10 easy steps to improve LinkedIn networking effectiveness

This was the topic of my CIPR breakfast briefing for the Yorkshire & Lincolnshire group of the Chartered Institute of PR and we had an interesting mix of consultancy/in-house and private/public sector.

What I found interesting was that comms professionals are still struggling to be strategic with their LinkedIn accounts – or to use it as part of their business comms strategy.

I guess we can all be guilty of the cobbler’s shoes story (a cobbler never gets to repairing their own children’s shoes!)

1. Connect with people you know

Because some of our group weren’t being strategic, they were accepting invitations from anyone. We agreed they need to connect with people they know (you are judged by the company you keep).

2. Then build the relationship through LinkedIn with them

Most people were just pressing ‘accept’ when invited to connect with others. There is little point in building up a database of contacts – but not networking with them. Send a personal message to each person you connect with.

3. Target people who you want to do business with

What’s in your comms plan? Who are you targeting to do business with? Some examples of who our workshop wanted to network with were

  • Corporates
  • Former employers/employees
  • Journalists
  • Companies taking on apprentices
  • The arts world
  • Public sector partners
  • Potential members of a professional body

Go on Advanced Search (top right of your profile) and search for people to connect to in these target fields. You could put in keywords, their companies or job titles and press search. You might find people you want to do business with direct or who could introduce you to someone later on.

4. Does your LinkedIn profile match your networking profile?

No-one at the workshop had a profile that perfectly matched the businesses and people they were targeting. Some examples were

  • The summary could have read ‘We are looking to help companies who employ apprentices’
  • A few hadn’t completed their summary and didn’t mention their organisation at all and certainly not that they were looking for partnerships
  • Several mentioned they wanted freelance work – but hadn’t put the word ‘freelance’ on their profile anywhere. So they won’t get picked up in any Google or LinkedIn searches for a freelancer

5. Have you got keywords in your LinkedIn profile?

If you want people to find you when searching for help with their apprenticeship or looking for a freelancer – include these words in Specialities, your summary and elsewhere.

6. Join LinkedIn groups where you want to network

Research the people you want to meet, look at the groups they belong to and see if it would be relevant to join those.

7. Be active in LinkedIn groups

Look at the discussions of the groups you belong to. Frankly some will be rubbish, many will just be about recruitment but occasionally you hit on a really good quality debate. If you see a question ‘does anyone know a great designer in Yorkshire’ – jump in and help. Recommend the designer/s you use and say what they are good for. Don’t recommend yourself! You can build relationships with new people this way.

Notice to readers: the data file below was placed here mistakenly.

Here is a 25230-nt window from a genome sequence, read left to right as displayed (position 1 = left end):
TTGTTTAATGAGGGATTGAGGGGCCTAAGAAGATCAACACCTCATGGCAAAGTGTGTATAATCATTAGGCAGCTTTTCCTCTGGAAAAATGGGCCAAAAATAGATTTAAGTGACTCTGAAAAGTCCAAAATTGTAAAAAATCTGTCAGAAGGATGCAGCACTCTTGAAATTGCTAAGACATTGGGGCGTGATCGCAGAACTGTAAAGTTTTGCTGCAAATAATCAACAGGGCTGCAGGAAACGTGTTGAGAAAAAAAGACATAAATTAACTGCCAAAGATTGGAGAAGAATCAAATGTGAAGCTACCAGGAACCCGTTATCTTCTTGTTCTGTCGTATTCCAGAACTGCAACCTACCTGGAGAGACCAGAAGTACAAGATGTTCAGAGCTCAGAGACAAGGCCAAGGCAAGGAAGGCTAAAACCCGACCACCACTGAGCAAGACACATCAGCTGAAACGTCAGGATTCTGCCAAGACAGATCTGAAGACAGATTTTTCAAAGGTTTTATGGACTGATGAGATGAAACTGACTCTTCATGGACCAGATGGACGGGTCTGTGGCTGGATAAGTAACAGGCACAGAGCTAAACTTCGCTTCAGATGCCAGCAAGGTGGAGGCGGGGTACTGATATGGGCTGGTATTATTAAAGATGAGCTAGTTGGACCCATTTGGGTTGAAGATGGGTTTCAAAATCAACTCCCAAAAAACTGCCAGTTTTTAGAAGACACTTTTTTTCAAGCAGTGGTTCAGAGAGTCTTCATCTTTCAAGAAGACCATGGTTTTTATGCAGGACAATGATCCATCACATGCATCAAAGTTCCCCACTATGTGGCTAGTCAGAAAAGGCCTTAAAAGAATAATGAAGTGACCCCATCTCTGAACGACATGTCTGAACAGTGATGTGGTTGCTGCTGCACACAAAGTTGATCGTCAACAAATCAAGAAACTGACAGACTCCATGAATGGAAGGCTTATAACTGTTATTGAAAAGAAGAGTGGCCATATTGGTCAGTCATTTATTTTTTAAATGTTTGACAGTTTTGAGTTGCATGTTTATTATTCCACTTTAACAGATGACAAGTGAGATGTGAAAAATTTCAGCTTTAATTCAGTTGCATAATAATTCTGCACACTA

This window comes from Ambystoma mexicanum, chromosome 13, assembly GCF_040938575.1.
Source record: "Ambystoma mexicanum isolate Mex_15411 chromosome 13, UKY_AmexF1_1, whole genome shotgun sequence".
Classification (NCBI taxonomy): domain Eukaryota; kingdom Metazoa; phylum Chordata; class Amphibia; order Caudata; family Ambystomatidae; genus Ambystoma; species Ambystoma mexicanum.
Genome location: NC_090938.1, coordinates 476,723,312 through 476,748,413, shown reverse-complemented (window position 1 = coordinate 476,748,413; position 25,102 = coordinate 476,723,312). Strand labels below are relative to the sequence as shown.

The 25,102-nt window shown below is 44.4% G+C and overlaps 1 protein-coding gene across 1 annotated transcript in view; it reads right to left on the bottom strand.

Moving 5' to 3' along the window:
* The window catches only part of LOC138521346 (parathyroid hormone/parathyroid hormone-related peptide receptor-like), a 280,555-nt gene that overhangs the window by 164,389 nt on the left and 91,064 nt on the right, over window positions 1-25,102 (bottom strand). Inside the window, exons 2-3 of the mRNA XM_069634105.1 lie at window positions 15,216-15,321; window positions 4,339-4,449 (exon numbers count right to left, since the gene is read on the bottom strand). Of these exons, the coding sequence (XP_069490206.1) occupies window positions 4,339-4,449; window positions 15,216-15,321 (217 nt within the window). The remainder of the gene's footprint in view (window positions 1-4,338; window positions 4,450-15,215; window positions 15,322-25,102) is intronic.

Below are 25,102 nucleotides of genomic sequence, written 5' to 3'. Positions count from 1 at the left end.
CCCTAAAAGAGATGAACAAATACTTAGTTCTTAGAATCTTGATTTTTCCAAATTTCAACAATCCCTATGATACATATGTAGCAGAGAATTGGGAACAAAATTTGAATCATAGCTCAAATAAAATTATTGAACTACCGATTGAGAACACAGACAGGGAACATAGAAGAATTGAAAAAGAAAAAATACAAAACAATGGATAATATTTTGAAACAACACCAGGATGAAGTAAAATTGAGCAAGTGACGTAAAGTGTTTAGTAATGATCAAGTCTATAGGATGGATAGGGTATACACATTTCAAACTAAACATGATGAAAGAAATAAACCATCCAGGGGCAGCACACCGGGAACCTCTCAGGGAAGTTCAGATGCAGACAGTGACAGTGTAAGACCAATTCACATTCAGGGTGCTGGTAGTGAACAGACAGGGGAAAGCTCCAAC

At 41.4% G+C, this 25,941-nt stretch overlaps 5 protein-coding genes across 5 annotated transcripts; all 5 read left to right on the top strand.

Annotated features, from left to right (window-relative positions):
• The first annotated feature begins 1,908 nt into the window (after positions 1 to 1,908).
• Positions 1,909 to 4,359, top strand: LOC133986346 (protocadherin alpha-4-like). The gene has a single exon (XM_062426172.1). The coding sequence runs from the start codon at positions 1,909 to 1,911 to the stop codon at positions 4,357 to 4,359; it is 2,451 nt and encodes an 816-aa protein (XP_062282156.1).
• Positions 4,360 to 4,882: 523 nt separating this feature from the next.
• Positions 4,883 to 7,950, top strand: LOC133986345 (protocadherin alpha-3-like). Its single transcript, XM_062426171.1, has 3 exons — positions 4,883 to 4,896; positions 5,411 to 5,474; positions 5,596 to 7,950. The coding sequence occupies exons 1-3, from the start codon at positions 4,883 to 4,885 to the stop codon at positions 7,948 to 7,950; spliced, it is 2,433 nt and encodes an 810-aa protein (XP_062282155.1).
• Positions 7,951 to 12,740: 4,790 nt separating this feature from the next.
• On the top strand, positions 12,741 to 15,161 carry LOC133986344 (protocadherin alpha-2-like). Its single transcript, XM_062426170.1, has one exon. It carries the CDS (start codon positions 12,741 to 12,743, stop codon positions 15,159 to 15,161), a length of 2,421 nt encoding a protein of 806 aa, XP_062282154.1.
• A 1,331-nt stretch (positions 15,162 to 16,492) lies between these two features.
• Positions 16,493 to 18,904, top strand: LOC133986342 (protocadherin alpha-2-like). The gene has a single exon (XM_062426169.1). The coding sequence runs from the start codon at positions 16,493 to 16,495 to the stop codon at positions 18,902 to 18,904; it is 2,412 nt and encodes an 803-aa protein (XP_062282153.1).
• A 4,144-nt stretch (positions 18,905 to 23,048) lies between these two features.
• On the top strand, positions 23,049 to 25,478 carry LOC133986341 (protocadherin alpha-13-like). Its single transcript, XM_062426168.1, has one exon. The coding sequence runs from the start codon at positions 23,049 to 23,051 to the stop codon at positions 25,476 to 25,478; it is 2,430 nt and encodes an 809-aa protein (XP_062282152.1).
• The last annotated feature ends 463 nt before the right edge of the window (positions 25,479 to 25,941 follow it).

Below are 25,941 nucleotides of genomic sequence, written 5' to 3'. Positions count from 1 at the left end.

8. Is your LinkedIn profile complete?

You may have spotted that bar on the top right of your profile when you are in edit mode? If it’s saying ‘85% complete’ it helps to get that to 100% so your profile comes up when people are searching for contacts.

LinkedIn says you need the following to get 100% complete

  • A current position
  • Two past positions
  • Education
  • Profile summary
  • A profile photo
  • Specialties
  • At least three recommendations

Usually it’s the three recommendations that hold people back. Remember, the millions of people on LinkedIn have all had to ask for recommendations. It’s not a big deal.

For tips on how to do this, read chapter 5 in our free ebook on social media for business.

9. Remind people you are there

Networking is about staying in touch and people remembering and contacting you when they need you. LinkedIn is such an easy and gentle way to put your name there regularly. Just post a professional status update every week or so – and your name will come up in the weekly update of all your contacts.

10. Put your head on the other side of the desk

I think the strongest message the workshop was to look at your profile from the perspective of the people you are targeting.

Ask yourself

  • What would they want to know about me for a relationship?
  • What words might they search on?
  • How can I be helpful to others through LinkedIn?

Thanks to Gary Taylor, Metro and CIPR for hosting the event– and thanks to everyone who was so open about their profiles and what they wanted out of LinkedIn. Well, nearly everyone (you know who you are!).

Victoria Tomlinson is founder and owner of Harrogate-based PR consultancy, Northern Lights. A former director of Ernst & Young, she started her career as a graduate trainee for Plessey and later with Bradbury Wilkinson, the banknote printers, travelling around the world to sell banknotes to foreign governments. She joined Arthur Young as part of their start-up marketing team and was made a director of client services on the management committee and managing a 100-strong division. Victoria sits on the boards of Bradford University School of Management, Northern Ballet Theatre and Common Purpose North Yorkshire. She is a Prince’s Trust mentor.